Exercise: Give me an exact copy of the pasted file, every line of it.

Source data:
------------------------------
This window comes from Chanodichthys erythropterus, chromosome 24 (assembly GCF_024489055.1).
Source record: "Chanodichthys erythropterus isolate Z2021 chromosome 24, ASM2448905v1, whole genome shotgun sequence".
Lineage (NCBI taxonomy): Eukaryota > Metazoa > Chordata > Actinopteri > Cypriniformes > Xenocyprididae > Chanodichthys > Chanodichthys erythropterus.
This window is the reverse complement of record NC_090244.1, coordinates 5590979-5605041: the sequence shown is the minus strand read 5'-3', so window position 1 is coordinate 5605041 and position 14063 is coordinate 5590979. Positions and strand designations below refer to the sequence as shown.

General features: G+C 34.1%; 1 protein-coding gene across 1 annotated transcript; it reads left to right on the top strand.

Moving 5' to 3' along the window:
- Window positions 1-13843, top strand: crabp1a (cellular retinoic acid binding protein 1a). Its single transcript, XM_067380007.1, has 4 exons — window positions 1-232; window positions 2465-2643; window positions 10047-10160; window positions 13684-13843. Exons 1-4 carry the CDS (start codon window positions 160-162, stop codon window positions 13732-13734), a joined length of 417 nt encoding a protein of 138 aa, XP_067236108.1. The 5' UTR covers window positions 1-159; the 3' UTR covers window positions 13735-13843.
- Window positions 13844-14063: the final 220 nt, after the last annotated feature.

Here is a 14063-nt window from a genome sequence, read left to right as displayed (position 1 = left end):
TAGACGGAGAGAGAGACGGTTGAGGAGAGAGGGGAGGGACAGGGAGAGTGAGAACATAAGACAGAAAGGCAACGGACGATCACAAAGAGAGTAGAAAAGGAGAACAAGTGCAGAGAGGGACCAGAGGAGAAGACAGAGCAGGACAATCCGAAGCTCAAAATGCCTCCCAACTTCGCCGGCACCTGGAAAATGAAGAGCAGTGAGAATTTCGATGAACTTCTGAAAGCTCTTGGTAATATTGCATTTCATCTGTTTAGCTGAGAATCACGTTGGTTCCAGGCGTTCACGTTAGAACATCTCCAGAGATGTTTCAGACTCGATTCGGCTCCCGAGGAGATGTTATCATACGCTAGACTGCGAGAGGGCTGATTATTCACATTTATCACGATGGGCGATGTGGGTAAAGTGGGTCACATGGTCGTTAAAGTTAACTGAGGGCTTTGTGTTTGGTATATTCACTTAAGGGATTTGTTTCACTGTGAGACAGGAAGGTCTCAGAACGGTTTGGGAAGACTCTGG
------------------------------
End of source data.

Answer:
This window comes from Chanodichthys erythropterus, chromosome 24 (assembly GCF_024489055.1).
Source record: "Chanodichthys erythropterus isolate Z2021 chromosome 24, ASM2448905v1, whole genome shotgun sequence".
Lineage (NCBI taxonomy): Eukaryota > Metazoa > Chordata > Actinopteri > Cypriniformes > Xenocyprididae > Chanodichthys > Chanodichthys erythropterus.
This window is the reverse complement of record NC_090244.1, coordinates 5590979-5605041: the sequence shown is the minus strand read 5'-3', so window position 1 is coordinate 5605041 and position 14063 is coordinate 5590979. Positions and strand designations below refer to the sequence as shown.

General features: G+C 34.1%; 1 protein-coding gene across 1 annotated transcript; it reads left to right on the top strand.

Moving 5' to 3' along the window:
- Window positions 1-13843, top strand: crabp1a (cellular retinoic acid binding protein 1a). Its single transcript, XM_067380007.1, has 4 exons — window positions 1-232; window positions 2465-2643; window positions 10047-10160; window positions 13684-13843. Exons 1-4 carry the CDS (start codon window positions 160-162, stop codon window positions 13732-13734), a joined length of 417 nt encoding a protein of 138 aa, XP_067236108.1. The 5' UTR covers window positions 1-159; the 3' UTR covers window positions 13735-13843.
- Window positions 13844-14063: the final 220 nt, after the last annotated feature.

Here is a 14063-nt window from a genome sequence, read left to right as displayed (position 1 = left end):
TAGACGGAGAGAGAGACGGTTGAGGAGAGAGGGGAGGGACAGGGAGAGTGAGAACATAAGACAGAAAGGCAACGGACGATCACAAAGAGAGTAGAAAAGGAGAACAAGTGCAGAGAGGGACCAGAGGAGAAGACAGAGCAGGACAATCCGAAGCTCAAAATGCCTCCCAACTTCGCCGGCACCTGGAAAATGAAGAGCAGTGAGAATTTCGATGAACTTCTGAAAGCTCTTGGTAATATTGCATTTCATCTGTTTAGCTGAGAATCACGTTGGTTCCAGGCGTTCACGTTAGAACATCTCCAGAGATGTTTCAGACTCGATTCGGCTCCCGAGGAGATGTTATCATACGCTAGACTGCGAGAGGGCTGATTATTCACATTTATCACGATGGGCGATGTGGGTAAAGTGGGTCACATGGTCGTTAAAGTTAACTGAGGGCTTTGTGTTTGGTATATTCACTTAAGGGATTTGTTTCACTGTGAGACAGGAAGGTCTCAGAACGGTTTGGGAAGACTCTGG